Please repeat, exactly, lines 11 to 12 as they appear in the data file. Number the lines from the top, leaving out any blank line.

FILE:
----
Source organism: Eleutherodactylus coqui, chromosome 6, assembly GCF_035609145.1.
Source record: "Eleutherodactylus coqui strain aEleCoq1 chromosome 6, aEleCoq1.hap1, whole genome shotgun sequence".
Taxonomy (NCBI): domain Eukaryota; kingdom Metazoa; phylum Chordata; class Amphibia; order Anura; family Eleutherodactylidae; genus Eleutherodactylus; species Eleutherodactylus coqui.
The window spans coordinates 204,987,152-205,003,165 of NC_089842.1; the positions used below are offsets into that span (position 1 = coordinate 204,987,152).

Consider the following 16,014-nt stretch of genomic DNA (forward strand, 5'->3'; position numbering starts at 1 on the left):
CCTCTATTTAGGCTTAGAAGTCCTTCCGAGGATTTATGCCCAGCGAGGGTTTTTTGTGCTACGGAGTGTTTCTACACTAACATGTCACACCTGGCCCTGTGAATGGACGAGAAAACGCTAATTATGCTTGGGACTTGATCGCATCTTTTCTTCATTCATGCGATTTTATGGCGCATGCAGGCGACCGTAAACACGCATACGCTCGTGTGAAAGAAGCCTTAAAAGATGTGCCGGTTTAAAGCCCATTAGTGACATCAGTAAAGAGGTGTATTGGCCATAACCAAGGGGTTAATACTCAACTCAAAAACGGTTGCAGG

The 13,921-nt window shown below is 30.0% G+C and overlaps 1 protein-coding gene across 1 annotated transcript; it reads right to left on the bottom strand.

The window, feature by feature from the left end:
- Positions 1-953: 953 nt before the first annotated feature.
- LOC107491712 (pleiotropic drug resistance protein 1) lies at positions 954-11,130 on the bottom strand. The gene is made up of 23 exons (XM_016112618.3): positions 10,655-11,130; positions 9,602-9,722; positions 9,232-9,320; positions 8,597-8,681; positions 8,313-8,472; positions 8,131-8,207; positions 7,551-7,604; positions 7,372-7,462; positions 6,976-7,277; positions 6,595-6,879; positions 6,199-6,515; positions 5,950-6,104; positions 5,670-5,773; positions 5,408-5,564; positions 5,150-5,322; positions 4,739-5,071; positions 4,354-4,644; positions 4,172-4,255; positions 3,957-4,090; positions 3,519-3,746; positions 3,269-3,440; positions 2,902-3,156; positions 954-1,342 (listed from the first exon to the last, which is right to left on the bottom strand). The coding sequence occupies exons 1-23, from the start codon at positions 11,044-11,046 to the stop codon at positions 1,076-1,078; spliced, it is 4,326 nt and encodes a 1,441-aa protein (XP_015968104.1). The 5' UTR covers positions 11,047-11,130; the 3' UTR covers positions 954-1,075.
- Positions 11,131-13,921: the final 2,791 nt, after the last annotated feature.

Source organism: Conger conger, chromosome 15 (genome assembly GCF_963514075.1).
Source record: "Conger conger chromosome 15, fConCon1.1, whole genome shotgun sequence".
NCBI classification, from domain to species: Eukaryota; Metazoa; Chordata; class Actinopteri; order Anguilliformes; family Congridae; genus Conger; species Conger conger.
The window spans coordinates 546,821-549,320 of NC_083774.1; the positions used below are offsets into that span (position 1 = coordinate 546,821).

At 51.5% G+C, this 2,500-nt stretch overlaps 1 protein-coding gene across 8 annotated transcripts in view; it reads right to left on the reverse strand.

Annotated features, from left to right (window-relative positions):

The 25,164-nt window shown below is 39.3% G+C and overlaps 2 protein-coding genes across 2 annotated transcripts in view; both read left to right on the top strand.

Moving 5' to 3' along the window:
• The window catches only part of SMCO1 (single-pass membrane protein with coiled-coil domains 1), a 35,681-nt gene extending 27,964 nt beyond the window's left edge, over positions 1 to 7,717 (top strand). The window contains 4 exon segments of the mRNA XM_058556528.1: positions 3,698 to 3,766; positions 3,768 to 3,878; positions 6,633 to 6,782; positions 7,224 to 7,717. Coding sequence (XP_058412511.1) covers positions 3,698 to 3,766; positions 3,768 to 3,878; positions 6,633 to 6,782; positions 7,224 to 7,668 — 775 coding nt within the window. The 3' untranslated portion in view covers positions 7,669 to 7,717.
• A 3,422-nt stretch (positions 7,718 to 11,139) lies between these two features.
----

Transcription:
- Positions 11,131-13,921: the final 2,791 nt, after the last annotated feature.

Source organism: Conger conger, chromosome 15 (genome assembly GCF_963514075.1).